Use it or lose it?


Early in March 2009 the then Minister of Land Affairs Ms Lulu Xingwana instructed her  directors-general 'to implement, with immediate effect, the principle of use it or lose it,' The Minister instructed that, 'those who do not use the land must immediately must be removed and the land must be given to emerging farmers and co-operatives.' 

 

The DG has subsequently stated that:

'Food security is seriously compromised when agricultural land is not fully utilized we are not in a position to allow farms to lie fallow and thereby contribute to the food crisis. Land must be fully utilized; farms must always be occupied whether by land reform beneficiaries, farm managers, lessees or whatever the case may be. More important, there must always be production! Those who do not use land will be removed and the land will be given to emerging farmers and co-operatives and the necessary training will be provided'.

 

The Department moved to evict Mrs Veronica Moos from the farm 21 ha Yzervarkfontein which she had acquired access rights to in terms of the Proactive Land Acquisition Strategy. In terms of this strategy land acquired is initially held by the Department which then invests to make it ready for farming. After an initial lease period the farms can be transferred to the beneficiary.

However Mrs Moos a former Branch manager of the Land Bank approached Lawyers for Human Rights to contest her removal from the property. The Gauteng North High Court subsequently found in Mrs Moos' favour. The Judge found that Ms. Veronica Moos had been forcibly removed from her occupation of the farm and expressed his concern at the 'high-handed' and 'sinister' mannerin which the previous Minister had handled the situation. He ordered Ms. Veronica Moos's access to the farm be reinstated.

So what can be learnt from this case? There are scores of farms transferred in terms of the redistribution programme which are no longer productive. Some of them date back to the first attempts at Redistribution when the Settlement and Land Acquisition Grant was tied to the houseing subsidy. In order to afford the land price prospective applicants were forced to form large groups which could not be supported on the land transferred. Others originate from the Land Reform for Agricultural Development Programme initiated under former Minister Thoko Didiza.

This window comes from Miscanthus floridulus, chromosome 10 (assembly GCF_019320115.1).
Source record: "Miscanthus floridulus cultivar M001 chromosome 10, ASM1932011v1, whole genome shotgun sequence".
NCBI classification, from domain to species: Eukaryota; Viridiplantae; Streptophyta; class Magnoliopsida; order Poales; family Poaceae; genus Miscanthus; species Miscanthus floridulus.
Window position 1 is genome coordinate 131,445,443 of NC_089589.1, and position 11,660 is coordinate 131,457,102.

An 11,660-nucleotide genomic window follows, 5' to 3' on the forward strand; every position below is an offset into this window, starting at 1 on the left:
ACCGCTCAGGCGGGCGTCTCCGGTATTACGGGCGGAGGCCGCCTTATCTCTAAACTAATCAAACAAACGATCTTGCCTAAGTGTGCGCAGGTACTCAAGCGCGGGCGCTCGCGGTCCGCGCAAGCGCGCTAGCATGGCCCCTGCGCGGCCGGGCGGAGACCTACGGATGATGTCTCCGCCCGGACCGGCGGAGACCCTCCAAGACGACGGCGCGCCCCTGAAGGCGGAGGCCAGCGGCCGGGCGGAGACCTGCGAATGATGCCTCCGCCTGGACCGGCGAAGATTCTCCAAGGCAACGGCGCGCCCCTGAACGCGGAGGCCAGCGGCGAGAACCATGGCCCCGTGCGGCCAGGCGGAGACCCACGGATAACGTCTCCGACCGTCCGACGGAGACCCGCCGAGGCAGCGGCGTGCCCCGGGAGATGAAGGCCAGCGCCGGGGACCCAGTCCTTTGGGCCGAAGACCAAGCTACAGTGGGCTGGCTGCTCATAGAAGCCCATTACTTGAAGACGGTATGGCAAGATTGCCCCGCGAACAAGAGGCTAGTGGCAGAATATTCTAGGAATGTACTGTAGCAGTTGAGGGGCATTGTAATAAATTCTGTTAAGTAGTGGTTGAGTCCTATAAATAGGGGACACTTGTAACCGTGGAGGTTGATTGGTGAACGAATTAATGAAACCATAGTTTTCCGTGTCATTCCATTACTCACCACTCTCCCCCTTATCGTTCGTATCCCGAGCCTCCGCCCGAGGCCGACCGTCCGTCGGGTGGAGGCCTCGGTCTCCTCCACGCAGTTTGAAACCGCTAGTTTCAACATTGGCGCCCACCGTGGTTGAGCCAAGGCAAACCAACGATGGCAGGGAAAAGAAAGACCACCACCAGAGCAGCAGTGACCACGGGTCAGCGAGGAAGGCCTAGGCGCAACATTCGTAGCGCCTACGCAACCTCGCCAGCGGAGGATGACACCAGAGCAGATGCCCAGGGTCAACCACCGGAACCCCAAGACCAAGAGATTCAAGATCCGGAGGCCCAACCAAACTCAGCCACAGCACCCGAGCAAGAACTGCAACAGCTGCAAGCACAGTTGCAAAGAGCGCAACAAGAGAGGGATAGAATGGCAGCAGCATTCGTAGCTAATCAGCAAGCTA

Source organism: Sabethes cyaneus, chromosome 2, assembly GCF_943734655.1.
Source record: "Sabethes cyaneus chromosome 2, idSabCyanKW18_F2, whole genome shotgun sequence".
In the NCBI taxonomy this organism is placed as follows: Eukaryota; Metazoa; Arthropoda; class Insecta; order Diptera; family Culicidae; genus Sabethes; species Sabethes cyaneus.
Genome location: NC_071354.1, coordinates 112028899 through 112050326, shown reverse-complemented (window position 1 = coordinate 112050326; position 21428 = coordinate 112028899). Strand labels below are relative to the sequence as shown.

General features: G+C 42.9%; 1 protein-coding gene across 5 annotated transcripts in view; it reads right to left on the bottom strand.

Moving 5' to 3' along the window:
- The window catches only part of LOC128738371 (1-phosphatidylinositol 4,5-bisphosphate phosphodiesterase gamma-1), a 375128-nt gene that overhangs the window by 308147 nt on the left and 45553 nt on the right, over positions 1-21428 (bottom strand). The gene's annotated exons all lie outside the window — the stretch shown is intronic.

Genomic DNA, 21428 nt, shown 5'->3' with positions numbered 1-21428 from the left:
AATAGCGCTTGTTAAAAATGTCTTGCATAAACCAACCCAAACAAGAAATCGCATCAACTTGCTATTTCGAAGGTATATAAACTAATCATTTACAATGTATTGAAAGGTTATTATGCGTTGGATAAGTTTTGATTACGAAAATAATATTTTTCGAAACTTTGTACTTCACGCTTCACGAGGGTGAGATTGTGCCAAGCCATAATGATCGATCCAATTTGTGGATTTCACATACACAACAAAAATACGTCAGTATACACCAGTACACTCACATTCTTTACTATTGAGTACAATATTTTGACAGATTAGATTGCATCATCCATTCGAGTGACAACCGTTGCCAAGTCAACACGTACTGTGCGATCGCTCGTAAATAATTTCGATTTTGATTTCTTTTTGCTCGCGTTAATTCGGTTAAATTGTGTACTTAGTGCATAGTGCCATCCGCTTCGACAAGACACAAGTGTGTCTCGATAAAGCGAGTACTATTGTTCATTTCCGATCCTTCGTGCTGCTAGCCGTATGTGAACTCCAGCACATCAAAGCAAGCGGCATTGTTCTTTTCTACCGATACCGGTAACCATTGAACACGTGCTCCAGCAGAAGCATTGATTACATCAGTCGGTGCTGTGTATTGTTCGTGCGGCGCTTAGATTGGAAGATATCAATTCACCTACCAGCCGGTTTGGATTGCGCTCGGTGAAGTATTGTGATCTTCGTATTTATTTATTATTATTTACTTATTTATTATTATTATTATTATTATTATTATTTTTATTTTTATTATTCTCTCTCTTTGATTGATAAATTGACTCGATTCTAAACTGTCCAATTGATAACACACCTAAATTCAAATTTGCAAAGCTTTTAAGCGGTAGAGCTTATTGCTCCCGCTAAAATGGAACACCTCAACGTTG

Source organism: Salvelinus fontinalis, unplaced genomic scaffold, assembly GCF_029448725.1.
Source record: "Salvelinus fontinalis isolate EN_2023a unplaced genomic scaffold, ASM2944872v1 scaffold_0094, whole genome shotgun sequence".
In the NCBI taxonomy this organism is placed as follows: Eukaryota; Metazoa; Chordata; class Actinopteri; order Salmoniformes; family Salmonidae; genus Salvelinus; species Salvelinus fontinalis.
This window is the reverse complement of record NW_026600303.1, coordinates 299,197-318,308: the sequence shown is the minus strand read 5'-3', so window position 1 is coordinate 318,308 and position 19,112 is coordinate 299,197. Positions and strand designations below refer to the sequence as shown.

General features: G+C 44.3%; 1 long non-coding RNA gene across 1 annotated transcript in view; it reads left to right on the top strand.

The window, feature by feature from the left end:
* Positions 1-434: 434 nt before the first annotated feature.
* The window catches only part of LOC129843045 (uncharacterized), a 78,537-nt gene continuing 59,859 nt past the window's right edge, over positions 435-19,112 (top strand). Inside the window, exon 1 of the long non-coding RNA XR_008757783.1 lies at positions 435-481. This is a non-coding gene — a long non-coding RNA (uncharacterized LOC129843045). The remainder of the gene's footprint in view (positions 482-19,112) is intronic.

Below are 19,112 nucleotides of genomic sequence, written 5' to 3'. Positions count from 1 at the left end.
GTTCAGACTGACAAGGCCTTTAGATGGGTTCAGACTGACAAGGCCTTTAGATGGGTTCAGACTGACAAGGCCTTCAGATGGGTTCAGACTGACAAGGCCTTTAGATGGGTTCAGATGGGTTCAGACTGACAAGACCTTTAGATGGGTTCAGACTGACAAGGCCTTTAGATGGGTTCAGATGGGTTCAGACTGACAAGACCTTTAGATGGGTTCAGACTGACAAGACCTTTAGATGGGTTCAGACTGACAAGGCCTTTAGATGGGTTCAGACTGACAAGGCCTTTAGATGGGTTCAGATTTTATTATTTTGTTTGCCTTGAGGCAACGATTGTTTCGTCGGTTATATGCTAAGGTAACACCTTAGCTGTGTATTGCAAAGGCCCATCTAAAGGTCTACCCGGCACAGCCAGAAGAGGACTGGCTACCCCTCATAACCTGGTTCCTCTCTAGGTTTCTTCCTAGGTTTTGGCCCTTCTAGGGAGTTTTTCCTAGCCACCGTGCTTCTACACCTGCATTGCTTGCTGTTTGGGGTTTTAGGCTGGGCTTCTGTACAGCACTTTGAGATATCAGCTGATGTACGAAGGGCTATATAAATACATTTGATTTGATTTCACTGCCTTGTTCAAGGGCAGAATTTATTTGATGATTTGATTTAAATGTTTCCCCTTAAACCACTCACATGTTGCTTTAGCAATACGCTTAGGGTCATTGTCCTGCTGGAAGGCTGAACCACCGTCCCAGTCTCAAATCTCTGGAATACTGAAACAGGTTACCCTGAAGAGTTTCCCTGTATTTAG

A range of reviews of the land reform programme have highlighted problems of inadequate pre and post transfer support to beneficiaries. In addition reviews of the Comprehensive Agricultural Support Programme (CASP) have found that even when support is provided it often comes too late in the agricultural season to be effective. Timing in agricultural production is everything.

Mrs Moos' detailed affidavit to the Johannesburg High Court is worth reading in its entirety as it highlights the challenges faced by people acquiring land and seeking to make it productive. As a former area manager of the Agricultural Development Bank Mrs Moos can be regarded as having more skills than many other applicants seeking land and yet it is clear that government systems failed to support her.

It also highlights how people's tenure rights are inadequately specified and set out in law. Mrs Moos was effectively a leaseholder on State land acquired under PLAS. The terms of that lease should have set out the obligations of both the land user and occupier and the State. It should have provide a clear legal mechanism by which the lease and occupancy of the land could be terminated consistent with existing tenure legislation.

The case indicates the technical, legal and institutional complexity of land reform and what can go wrong when the success of the land reform programme is judged on the transfer hectares rather than on the creation of sustainable livelihood opportunities at different scales.


Posted: 5/29/2009 (8:17:22 AM)

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